by Peter Bell
There are three big brands that get a disproportionate share of many people’s disposable income, not just because of the products and services they provide, but also because of the way they go about talking to customers. Amazon, Nespresso, and Netflix do one thing right above all else – they create an experience that can leave people feeling satisfied and happy. And an important part of that experience is created by what they say and when they say it because they say the right things at the right time.
Good and Bad Examples
Nespresso knows when to remind you to buy more capsules and how to remind you so that it doesn’t become a nag. Netflix gets its recommendations right, and as a result, scores of people have discovered dozens of new films and series they otherwise would never have seen. Amazon does a good job with its promotions, suggesting things people might actually want to buy. It feels as if they’re all listening, taking notice of what people like and trying to give them what they want.
Contrast that with the experience I had when I recently bought a fridge, from an online-only appliances retailer. The buying experience was perfect, the product was spot on and I was very pleased with it all.
Until I started getting emails from them promoting fridges. Endless emails trying to sell me a fridge. Having just bought a fridge, I didn’t need another one and I was somewhat surprised that they hadn’t worked this out. I haven’t bought anything else from them.
So, what did this appliance retailer do wrong that the three other brands don’t? They messed up their use of data. Someone there knew I’d bought a fridge but hadn’t told the marketing people, or the marketing people hadn’t bothered to look or, most likely, the data wasn’t available.
Humans Need to Interpret AI-Collected Data
Using data effectively is an art and a science and, even if you gather and maintain it correctly, it’s how you interpret it that matters. Faced with an increase in sales of kitchen utensils every September, a retailer needs to be able to figure out that it’s because students are buying their homewares before leaving for university, and not because people replace their spatulas every autumn.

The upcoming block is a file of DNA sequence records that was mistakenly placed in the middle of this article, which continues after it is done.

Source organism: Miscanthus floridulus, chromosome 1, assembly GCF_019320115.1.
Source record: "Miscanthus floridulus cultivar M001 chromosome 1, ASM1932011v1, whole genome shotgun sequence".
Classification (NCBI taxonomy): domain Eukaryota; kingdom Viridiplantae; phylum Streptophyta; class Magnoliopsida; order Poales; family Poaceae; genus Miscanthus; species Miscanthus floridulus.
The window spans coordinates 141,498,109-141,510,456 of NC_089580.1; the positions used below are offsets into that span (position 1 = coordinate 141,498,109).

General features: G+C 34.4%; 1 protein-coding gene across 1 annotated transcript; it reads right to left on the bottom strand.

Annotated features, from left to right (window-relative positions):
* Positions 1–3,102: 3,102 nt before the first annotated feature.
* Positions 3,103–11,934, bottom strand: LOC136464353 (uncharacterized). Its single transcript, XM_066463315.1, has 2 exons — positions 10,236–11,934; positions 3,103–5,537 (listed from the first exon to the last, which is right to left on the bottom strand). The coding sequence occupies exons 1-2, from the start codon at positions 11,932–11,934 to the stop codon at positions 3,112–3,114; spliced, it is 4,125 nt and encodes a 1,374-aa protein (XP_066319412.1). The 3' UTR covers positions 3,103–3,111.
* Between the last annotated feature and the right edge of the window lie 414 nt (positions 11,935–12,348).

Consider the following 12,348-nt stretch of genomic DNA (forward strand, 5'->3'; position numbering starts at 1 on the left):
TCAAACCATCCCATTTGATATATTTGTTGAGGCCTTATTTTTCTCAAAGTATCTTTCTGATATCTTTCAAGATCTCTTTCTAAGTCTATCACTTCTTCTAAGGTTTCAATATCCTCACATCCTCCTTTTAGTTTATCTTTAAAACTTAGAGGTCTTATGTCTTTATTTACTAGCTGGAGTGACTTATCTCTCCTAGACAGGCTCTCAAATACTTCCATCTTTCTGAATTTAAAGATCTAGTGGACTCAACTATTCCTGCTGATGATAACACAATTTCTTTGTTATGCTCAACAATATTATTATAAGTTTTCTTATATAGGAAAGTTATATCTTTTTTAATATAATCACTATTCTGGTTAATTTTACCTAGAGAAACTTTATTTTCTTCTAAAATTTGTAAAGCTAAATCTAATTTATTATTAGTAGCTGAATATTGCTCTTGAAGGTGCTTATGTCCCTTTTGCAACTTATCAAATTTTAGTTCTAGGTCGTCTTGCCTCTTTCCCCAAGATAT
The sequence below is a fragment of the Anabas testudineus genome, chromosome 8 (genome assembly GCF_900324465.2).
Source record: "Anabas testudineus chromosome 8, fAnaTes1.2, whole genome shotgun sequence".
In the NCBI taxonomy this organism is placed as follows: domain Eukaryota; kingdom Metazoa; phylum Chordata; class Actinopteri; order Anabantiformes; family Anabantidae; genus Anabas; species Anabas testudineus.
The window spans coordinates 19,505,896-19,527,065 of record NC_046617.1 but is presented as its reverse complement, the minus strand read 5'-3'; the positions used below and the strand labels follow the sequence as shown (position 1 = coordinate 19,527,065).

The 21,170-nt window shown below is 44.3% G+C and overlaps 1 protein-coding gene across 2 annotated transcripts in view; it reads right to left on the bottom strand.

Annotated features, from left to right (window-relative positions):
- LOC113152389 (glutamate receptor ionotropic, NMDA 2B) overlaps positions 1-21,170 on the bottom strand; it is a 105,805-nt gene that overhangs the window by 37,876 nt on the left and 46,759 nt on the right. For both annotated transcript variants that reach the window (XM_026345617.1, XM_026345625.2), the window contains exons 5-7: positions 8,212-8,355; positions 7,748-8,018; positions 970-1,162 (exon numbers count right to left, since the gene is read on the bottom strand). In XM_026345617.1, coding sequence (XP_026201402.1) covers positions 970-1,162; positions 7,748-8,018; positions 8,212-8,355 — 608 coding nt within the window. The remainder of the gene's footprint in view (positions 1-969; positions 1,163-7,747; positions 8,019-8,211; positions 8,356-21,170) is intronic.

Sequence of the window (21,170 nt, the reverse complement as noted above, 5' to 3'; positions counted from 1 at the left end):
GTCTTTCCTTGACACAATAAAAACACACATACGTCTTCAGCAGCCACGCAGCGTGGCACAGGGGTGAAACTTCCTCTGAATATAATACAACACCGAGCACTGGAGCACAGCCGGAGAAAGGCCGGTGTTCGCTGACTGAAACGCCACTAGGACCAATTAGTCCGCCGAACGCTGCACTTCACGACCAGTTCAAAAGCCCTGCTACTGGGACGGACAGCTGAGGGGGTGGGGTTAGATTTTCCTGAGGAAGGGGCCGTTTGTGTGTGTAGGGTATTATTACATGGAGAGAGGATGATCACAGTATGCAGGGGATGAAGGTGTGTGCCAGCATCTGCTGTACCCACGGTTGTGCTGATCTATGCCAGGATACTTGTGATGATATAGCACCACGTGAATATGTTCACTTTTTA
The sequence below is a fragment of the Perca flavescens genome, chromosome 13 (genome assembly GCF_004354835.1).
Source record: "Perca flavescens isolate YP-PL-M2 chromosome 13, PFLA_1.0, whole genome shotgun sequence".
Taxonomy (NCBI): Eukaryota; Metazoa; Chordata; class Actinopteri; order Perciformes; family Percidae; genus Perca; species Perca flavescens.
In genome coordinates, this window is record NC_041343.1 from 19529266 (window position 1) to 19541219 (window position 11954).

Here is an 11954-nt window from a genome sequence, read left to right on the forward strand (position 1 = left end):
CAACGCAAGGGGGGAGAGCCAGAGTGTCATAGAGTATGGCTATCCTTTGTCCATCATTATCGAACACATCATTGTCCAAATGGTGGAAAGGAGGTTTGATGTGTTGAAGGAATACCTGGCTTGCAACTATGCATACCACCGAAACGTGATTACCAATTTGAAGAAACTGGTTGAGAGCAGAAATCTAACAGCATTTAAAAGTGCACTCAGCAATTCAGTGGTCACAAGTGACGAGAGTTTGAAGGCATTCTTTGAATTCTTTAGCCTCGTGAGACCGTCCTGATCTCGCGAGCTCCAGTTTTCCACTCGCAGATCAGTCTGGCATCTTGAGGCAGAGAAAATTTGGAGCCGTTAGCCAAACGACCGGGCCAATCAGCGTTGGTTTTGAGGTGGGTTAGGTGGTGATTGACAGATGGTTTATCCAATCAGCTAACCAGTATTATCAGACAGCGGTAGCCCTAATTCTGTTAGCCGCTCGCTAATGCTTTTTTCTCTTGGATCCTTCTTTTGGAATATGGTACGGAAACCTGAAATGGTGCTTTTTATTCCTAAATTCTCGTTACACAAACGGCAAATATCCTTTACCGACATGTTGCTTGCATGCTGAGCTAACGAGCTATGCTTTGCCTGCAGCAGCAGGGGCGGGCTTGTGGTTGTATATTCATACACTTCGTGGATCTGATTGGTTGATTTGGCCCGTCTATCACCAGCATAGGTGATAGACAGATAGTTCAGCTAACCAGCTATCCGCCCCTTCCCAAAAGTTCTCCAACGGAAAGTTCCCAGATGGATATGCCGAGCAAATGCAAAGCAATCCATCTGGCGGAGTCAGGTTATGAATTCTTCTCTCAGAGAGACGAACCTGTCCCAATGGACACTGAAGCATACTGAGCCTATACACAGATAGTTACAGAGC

The trouble is, data is not taken seriously. We’re always going on about how vital it is, but how many companies employ proper data scientists to deal with it? Too often that job is left to marketers and although we’re pretty good at many things, we’re not data scientists. Relying on artificial intelligence to do the job for you has its limitations; while it can spot patterns, it might not be able to work out what they mean (see the spatula example above.)
Invest in Data Scientists
And the fabled single view of a customer can be very hard to attain. The car industry works almost exclusively on the franchised dealer model, and that means the car manufacturers have little direct contact with the customer. The dealer owns the customer relationship, which leaves the customer isolated from the brand. This isolation means it’s easy for customers to assume that the brand they’ve loyally driven for years doesn’t care about them.
There’s no single solution to improving this situation. But investing in data scientists is a good start, especially if it stops marketers from having to do the job. Leaders need to do a better job of integrating the left and right brain parts of a company, getting operational data to mix with experience data. Understanding customers and giving them a positive experience is fundamental to remaining competitive; data provides the means to do so, and we need to start using it properly.
How do you ensure accurate data interpretation and seamless collaboration between your marketing and data science teams? Let us know in the comment section below!